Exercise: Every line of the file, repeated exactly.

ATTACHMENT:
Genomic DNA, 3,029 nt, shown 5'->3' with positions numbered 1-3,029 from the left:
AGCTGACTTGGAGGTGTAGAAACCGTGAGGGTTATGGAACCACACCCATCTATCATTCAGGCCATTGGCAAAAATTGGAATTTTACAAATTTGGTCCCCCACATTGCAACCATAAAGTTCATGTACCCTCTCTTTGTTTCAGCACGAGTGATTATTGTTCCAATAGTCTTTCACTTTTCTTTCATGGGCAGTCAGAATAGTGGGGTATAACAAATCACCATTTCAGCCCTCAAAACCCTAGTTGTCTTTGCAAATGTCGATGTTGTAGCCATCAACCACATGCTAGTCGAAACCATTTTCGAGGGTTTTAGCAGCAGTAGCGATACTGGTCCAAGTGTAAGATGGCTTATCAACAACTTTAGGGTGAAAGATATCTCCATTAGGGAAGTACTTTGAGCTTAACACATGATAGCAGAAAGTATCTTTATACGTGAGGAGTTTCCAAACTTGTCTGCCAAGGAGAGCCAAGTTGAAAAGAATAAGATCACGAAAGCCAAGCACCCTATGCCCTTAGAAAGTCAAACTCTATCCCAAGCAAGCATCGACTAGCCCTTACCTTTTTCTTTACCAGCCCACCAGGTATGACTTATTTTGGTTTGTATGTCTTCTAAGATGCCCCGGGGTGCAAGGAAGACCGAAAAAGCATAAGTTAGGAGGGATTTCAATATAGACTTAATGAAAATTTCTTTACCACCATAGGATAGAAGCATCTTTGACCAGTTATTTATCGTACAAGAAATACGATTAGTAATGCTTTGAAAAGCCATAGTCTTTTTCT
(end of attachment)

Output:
Genomic DNA, 3,029 nt, shown 5'->3' with positions numbered 1-3,029 from the left:
AGCTGACTTGGAGGTGTAGAAACCGTGAGGGTTATGGAACCACACCCATCTATCATTCAGGCCATTGGCAAAAATTGGAATTTTACAAATTTGGTCCCCCACATTGCAACCATAAAGTTCATGTACCCTCTCTTTGTTTCAGCACGAGTGATTATTGTTCCAATAGTCTTTCACTTTTCTTTCATGGGCAGTCAGAATAGTGGGGTATAACAAATCACCATTTCAGCCCTCAAAACCCTAGTTGTCTTTGCAAATGTCGATGTTGTAGCCATCAACCACATGCTAGTCGAAACCATTTTCGAGGGTTTTAGCAGCAGTAGCGATACTGGTCCAAGTGTAAGATGGCTTATCAACAACTTTAGGGTGAAAGATATCTCCATTAGGGAAGTACTTTGAGCTTAACACATGATAGCAGAAAGTATCTTTATACGTGAGGAGTTTCCAAACTTGTCTGCCAAGGAGAGCCAAGTTGAAAAGAATAAGATCACGAAAGCCAAGCACCCTATGCCCTTAGAAAGTCAAACTCTATCCCAAGCAAGCATCGACTAGCCCTTACCTTTTTCTTTACCAGCCCACCAGGTATGACTTATTTTGGTTTGTATGTCTTCTAAGATGCCCCGGGGTGCAAGGAAGACCGAAAAAGCATAAGTTAGGAGGGATTTCAATATAGACTTAATGAAAATTTCTTTACCACCATAGGATAGAAGCATCTTTGACCAGTTATTTATCGTACAAGAAATACGATTAGTAATGCTTTGAAAAGCCATAGTCTTTTTCT